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Kesho Njema translates as Tomorrow is Better.

One of our favourite projects was  “Kuku yangu, tenga yayi!” which translates to “My chicken, give me eggs!

In that project, a village received 20 chickens. The village elders delivered a male and female to ten young families. The obligation of the recipients was to return two chickens a year later that could be distributed to another young or needy family. Our seed money to acquire the chickens is enabling local wealth accumulation in the form of chickens.

Keshi Njema is designed to repeat this concept with goats.

Under the supervision of James Kataliko, 11 goats were purchased for a Kihunde speaking community on the north-west shores of Lake Kivu, about 15-20 km west of Goma. People here badly suffered from MaiMai attacks but it has become calmer.  BTW, Google Maps says that you would average a pace of 30 km per hour (18.6 mph) to travel and arrive from Butembo.  That sounds about right!

Shasha and BweremanaKivu to Butembo

9 are female and 2 are special male breeding goats. The goats were divided between groups in two villages who gave themselves competing names: The N’tsh (“love between people”) and the Mughole (“the wife of the King”). The females were distributed with the recipients having drawn by lot. The elders retain control of the males and will make them available on a rotation. (Ah, the life of a stud. Produce or you become a stew.)

Goats 6

It was agreed that the recipients should contribute $10 towards their goat. $15 was considered too much for the people to afford. The elders will manage this project that we expect will be sustainable. In return, the elders will provide salt licks that will encourage the goats to fatten up. A local goat costs ~ USD $80 to acquire and deliver.  We would love to repeat this project if funds were available.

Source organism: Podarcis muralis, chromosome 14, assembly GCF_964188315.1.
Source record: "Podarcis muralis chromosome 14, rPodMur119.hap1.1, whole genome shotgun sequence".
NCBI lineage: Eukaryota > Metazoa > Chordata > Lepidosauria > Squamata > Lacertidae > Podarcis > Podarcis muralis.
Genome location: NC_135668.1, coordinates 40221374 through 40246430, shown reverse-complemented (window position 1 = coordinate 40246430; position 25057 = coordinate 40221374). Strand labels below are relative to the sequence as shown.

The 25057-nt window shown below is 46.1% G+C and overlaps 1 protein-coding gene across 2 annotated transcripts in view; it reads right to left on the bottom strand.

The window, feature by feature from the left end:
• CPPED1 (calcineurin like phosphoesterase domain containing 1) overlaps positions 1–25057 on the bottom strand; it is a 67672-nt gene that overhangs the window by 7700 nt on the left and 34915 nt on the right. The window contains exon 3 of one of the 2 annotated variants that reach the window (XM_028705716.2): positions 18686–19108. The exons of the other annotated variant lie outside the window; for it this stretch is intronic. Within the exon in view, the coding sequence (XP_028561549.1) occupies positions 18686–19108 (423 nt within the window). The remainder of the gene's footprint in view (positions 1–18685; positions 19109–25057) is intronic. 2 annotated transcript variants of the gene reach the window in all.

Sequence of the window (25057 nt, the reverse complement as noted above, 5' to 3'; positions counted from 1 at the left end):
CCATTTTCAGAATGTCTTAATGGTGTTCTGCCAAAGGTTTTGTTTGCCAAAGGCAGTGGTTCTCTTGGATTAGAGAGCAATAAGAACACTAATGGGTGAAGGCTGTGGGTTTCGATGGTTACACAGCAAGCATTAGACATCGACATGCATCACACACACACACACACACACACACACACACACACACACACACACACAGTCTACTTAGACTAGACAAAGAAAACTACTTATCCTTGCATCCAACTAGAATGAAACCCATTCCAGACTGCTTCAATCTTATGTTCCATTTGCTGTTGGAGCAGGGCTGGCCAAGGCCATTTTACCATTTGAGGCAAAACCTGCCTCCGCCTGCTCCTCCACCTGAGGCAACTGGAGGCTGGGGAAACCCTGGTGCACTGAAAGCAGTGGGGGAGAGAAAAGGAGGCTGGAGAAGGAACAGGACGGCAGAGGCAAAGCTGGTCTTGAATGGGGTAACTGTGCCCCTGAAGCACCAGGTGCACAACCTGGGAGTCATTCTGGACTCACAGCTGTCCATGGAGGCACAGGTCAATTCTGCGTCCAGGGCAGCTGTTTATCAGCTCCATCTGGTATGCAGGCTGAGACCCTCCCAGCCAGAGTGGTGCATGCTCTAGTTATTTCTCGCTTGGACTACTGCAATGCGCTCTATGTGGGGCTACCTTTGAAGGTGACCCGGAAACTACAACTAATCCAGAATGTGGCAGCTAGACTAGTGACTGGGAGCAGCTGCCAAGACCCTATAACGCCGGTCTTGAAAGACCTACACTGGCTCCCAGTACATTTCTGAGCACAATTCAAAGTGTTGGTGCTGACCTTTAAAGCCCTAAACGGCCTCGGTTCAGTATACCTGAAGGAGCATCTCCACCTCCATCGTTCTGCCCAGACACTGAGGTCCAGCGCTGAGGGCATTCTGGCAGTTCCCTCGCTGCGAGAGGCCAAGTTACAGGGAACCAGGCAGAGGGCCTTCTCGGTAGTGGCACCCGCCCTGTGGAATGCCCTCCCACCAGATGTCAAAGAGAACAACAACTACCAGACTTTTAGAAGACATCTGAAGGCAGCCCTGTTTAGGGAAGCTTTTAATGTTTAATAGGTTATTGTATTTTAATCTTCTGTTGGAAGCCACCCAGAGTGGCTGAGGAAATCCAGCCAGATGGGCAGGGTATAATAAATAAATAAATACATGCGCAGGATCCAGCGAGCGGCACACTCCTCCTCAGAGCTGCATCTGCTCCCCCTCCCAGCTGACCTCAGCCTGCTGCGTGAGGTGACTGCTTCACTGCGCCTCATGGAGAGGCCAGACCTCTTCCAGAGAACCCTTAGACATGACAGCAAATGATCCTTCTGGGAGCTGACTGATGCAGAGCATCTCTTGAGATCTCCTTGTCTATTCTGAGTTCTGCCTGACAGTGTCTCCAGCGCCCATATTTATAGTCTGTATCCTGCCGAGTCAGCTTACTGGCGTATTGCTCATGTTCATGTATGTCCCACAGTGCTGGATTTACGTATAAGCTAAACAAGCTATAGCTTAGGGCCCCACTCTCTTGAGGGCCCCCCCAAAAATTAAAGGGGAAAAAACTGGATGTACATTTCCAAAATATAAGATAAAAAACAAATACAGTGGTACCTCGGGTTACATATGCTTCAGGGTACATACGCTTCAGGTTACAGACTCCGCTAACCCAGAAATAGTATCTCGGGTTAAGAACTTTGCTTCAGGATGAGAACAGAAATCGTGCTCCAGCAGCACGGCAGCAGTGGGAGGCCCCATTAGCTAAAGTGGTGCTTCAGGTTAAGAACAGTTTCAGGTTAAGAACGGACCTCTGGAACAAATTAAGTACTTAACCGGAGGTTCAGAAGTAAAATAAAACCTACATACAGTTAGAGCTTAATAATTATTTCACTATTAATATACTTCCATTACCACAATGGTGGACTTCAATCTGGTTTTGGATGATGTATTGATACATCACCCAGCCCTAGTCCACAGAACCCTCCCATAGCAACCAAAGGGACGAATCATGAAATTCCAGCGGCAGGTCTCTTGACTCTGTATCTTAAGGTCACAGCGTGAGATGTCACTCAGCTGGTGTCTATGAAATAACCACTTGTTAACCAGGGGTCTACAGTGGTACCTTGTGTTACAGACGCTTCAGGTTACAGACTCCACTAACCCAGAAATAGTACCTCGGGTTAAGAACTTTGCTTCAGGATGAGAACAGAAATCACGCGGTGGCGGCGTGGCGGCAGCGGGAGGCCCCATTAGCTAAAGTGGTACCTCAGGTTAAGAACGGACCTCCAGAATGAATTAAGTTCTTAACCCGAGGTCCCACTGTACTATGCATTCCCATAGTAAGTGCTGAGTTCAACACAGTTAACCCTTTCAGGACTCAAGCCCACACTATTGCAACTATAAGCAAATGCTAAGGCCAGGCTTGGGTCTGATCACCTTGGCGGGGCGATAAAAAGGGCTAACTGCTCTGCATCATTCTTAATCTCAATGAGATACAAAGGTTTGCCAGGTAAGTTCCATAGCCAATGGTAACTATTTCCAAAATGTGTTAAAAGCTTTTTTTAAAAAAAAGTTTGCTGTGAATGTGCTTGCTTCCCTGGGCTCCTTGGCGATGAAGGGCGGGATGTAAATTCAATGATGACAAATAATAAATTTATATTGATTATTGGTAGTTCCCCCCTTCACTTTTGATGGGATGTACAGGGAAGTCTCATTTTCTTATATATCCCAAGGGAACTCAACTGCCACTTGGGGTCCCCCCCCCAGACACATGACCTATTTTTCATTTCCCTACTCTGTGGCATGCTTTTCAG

Goats 5

Goats 4

A special thank-you to Jack from Peterborough who contributed towards this project. Also a special thank-you to James Kataliko (shown below) who once again demonstrated his strong commitment to help make these projects happen. We couldn’t possibly do this from Canada without local help!

James Kataliko after delivering goats

This video was shot in the same location. Enjoy!

In 2018, we started a resell business in the Butembo market from the liquidation of the water filter business.   The business employs two women full time with a fair wage and has been able to grow their stock of inventory by almost 100% from re-invested profits.  The business continues to flourish due to the commitment and good efforts of the women involved.

Butembo market Jan 2020Butembo inventory 1

10% of earnings are directed monthly to support Dieula, an orphan who is now 5 years old.  Her father died as an indirect result of Maimai intrusions and her mother then died while 3 months pregnant.  Dieula is now living with a grandmother of limited means.  I’m told that Dieula (Dieu Est là which translates to God is there) is in 3rd kindergarten, so they must start school young, yet from the photo mature quickly!  Over the past two years, the Butembo market business has been able to take care of her schooling (school fees, uniforms, school bags and textbooks).  I’m told that she is doing well at school with a promising future.

Dieula aged 5

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Riots have broken out in all major eastern Congo cities, protesting against the ineffective MONUSCO (U.N.) soldiers who have been able to stop the rash of violence against citizens.  The result has been the deaths of many protesters in Beni, Butembo and Goma.

Confronting MONUSCO Beni 2019 Nov

Confronting MONUSCO in Beni

The recent wave of attacks on innocent civilians has resulted in a tipping point anger at the DRC security forces but especially the MONUSCO forces who have been there for years.  The U.N. has long treated peacekeeping missions as an employment program for soldiers from developing world countries with soldiers unwilling to take any risks on behalf of the civilians they are supposed to protect.

Civilians have clearly had enough.  I have been sent the following photograph of an unarmed protester facing off against MONUSCO soldiers.

Beni MONUSCO protester

Ebola remains a serious complication of this turmoil.  Medical workers are evacuating their clinics.